At this point it is important for you to understand that inseminating a cow is a twostep process. The first step is to get the gun tip to the cervix. To accomplish this you must work the vagina and cervix forward, away from you to straighten the vaginal folds. If you do not feel the gristly sensation of the cervix on the gun, you are still in step one of the process.

Once the gun is in contact with the external surface of the cervix you are ready to begin step 2. In step 2, you place the cervix on or over the insemination gun. the cervix is placed on the gun, the gun is not passed through the cervix. Excessive movement or probing with the insemination gun during the second step is seldom productive and in fact, is very often counterproductive. Ground gained is often lost and we find ourselves back in a vaginal fold. The key to mastering step 2 of the insemination process is to know how to hold and manipulate the cervix and concentrating on doing the work with the hand inside the cow, not the one holding the gun.

When the gun first contacts the cervix, you will usually find that the tip is in the fornix directly over top of the opening. Grasp the external opening to the cervix with the thumb on top and forefingers underneath. This closes the fornix at top and bottom. As in step 1 we must still know the location of the gun tip. This is accomplished with the palm and third and fourth fingers of your palpating hand. Use your palm and these two fingers to guide the gun tip to the cervical opening located between your thumb and forefingers.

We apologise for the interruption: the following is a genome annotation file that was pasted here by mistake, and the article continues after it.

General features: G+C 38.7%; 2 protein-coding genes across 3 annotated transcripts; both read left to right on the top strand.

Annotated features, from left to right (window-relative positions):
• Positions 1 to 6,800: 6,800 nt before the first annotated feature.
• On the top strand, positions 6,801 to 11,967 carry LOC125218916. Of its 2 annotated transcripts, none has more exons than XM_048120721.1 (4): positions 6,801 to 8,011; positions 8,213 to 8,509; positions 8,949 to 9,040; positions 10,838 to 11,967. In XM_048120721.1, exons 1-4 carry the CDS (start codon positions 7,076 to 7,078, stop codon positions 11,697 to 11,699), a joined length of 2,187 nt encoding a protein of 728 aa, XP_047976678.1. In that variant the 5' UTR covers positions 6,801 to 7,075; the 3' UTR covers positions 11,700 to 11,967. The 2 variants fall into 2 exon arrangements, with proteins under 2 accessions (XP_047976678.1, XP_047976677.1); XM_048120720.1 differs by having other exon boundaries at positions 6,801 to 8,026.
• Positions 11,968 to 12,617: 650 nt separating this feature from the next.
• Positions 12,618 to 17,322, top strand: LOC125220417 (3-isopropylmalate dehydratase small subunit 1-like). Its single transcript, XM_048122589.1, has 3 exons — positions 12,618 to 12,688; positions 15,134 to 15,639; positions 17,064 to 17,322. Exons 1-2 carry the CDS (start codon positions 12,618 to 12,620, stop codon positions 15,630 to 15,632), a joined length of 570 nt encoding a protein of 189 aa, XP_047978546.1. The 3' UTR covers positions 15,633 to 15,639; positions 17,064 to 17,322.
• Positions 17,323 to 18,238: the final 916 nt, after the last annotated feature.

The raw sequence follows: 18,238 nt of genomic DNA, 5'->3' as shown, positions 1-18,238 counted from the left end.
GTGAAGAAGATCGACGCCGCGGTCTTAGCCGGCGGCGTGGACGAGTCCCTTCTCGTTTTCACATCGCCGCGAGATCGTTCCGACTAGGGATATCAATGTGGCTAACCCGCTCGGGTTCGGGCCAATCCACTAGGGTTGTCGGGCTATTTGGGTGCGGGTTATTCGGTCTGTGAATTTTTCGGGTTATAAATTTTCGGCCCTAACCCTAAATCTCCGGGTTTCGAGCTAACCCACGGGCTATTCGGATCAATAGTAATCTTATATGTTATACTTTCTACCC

With gentle probing the opening should be located. You will feel the gun slide forward until it contacts the second cervical ring. Maintain gentle but steady forward pressure on the gun and slide your thumb and forefingers just in front of the gun tip and re-grasp the cervix. Because the cervix is composed of dense connective tissue and muscle, it is difficult to clearly distinguish the gun tip when it is located within this structure. However, you can determine the approximate location by bending the cervix. Using the flexibility of your wrist, twist and bend the cervix until you feel the second ring slide over the gun tip. Repeat the process until all the rings have been passed over the gun tip. In some cases, it may be necessary to bend the cervix at a 90º angle to clear the cervical folds. Remember, you are placing the cervix over the gun, not the gun through the cervix.